Jorge Cruz, a PhD student in Chicano studies, also discovered the threats via a WhatsApp group chat, a teacher’s assistant and the Daily Bruin student newspaper before any official notice from the university. But he didn’t blame UCLA.

“I don’t blame the university,” Cruz, 29, said. “At the end of the day, they were probably trying to get all the facts right. I think they handled the situation as best they could.

Moore said the LAPD became aware Monday night of “online media postings involving YouTube videos and a manifesto” by a former UCLA lecturer, indicating that he was “potentially planning mass violence or a shooting at UCLA”.

The chief said the department’s Mental Assessment Unit had already been in contact with the individual in the spring of 2021 and the department had taken the online threats seriously.

In the January 2021 emails Harris sent his mother, he compared himself to the gunman who slaughtered 26 people, most of them children, at Sandy Hook Elementary School in Connecticut in 2012 and Christopher Dorner, a former LAPD officer who killed four people and injured three. others in a series of shootings in Southern California in 2013.

The UC professor he threatened to fire first met Harris at another university in 2013. Harris contacted her again for career advice in September 2020, but after emails increasingly aggressive, the professor began to fear for her safety and asked her to stop contacting her. March, according to court documents.

Harris’ mother forwarded the violent emails to the professor in April, saying she “felt physically ill reading them.” The mum also wrote: ‘I’m sorry to impose all of this on you out of the blue, I just know I couldn’t live with myself if I didn’t do anything and someone got hurt,’ say the court documents.

In May, a Los Angeles judge granted a restraining order prohibiting Harris from possessing firearms, an order separate from the one regarding workplace violence. The court order said he had threatened to murder a former colleague with an MP5 submachine gun and made reference to former active shooters.

That order placed Harris on a national database of people not allowed to buy or own a gun, triggering the denial of his attempted gun purchase in Colorado last November.

On Sunday, Harris sent an email just before 1 a.m. to his former students, filled with racial slurs against Jews and East Asians. Administrative Vice-Chancellor Michael Beck confirmed in an Instagram video Monday night that UCLA staffers were aware Harris had messaged students.

According to an email sent to members of the psychology department and obtained by The Times, UCLA police told a member of the department of ecology and evolutionary biology that “at this time, nothing concerns us.”

Harris’ YouTube channel had more than 300 videos, the majority of which were uploaded on Monday. At midnight, the channel posted a message that the account had been terminated.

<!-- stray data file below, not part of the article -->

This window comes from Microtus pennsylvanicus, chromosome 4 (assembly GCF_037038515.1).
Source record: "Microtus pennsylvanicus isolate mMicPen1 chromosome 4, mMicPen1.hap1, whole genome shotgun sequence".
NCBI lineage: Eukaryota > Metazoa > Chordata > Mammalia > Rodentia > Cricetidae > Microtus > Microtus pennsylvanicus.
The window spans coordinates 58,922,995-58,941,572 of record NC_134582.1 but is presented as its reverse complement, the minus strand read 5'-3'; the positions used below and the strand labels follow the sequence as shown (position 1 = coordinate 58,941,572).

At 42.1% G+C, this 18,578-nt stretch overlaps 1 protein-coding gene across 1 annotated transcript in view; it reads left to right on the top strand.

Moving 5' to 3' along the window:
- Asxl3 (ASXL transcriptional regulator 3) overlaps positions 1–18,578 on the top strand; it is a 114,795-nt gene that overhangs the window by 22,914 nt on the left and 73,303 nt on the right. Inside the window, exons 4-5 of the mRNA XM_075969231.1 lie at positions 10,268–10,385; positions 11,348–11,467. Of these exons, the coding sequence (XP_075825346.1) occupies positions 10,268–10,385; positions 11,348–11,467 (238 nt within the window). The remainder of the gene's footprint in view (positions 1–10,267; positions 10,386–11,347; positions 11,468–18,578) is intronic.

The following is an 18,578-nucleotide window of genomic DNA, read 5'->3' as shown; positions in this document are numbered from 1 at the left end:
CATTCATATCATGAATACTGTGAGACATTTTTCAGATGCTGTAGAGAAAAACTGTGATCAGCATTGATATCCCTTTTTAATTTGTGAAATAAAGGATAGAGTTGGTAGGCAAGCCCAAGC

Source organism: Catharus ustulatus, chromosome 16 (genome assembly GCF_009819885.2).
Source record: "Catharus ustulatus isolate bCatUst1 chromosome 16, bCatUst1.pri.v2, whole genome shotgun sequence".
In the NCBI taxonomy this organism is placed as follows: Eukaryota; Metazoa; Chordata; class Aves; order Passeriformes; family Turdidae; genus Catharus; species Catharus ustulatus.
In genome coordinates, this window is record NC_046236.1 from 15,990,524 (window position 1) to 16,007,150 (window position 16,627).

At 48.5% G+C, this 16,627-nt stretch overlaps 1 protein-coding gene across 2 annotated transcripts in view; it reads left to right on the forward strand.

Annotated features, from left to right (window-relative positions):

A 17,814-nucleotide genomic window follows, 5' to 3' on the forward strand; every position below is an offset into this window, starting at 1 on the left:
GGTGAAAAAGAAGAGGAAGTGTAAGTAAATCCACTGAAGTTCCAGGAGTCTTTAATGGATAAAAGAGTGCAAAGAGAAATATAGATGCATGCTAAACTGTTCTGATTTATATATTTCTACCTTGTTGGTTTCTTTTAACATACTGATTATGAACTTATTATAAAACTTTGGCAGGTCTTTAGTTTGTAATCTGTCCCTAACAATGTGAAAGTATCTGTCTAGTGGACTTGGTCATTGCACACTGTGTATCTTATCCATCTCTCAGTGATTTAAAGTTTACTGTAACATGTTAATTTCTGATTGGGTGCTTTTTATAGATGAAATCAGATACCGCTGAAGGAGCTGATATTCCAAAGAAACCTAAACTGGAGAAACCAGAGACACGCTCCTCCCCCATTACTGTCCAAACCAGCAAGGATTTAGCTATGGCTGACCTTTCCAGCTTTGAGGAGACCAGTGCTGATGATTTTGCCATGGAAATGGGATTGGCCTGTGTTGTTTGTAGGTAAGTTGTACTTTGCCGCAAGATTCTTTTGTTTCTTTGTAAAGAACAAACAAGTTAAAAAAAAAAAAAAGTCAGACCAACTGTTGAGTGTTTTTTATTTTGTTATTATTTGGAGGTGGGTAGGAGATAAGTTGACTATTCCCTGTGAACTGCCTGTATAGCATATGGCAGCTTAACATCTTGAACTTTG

A video titled “UCLA PHILOSOPHY (MASS SHOOTING)” was released on Sunday and contained disturbing footage, including footage from the 2017 mass shooting at a Las Vegas music festival and clips from the 2003 film “Zero Day”, which is loosely based on the Columbine Mass Shooting in high school.

In several videos, Harris makes racist comments. He also cryptically names specific locations on the UCLA campus as he says they are added to his “list.”

He speaks off camera while playing a video game in which he runs around a virtual city, shooting cars and people with a gun.

In a video, he repeats: “Do you make explosives?

“One day the s— might actually hit the ventilator,” Harris said.

The Times obtained a partial copy of Harris’s email from the UCLA philosophy department.

It refers to race and uses several profanities. He included links to his manifesto and videos, including the video that appeared to threaten a mass shooting.

“War is coming,” he wrote. “before say [expletive] to our golden-headed Caucasian princess.

In reviews left on bruinwalk.com, a site where students can post anonymous reviews of professors and other staff, two students described Harris’ disturbing and erratic behavior as a lecturer.

Harris “is extremely unprofessional and sent his personal p*rnographic content to a student,” according to one review.

In a separate post, another student described Harris’ class as their least favorite at UCLA “ever” and said many students complained to the department about his behavior.

A spring 2019 philosophy department newsletter indicated that Harris would join the university as a postdoctoral fellow in philosophy after completing his dissertation at Duke University.

“He works on the philosophy of race, personal identity and related issues in the philosophy of mind,” the newsletter states.

Harris was placed on leave last year as campus officials investigated reports he sent a video with pornographic content to a student, according to the Daily Bruin. His term as a postdoctoral fellow was due to end in June.

Times writer Kevin Rector contributed to this report.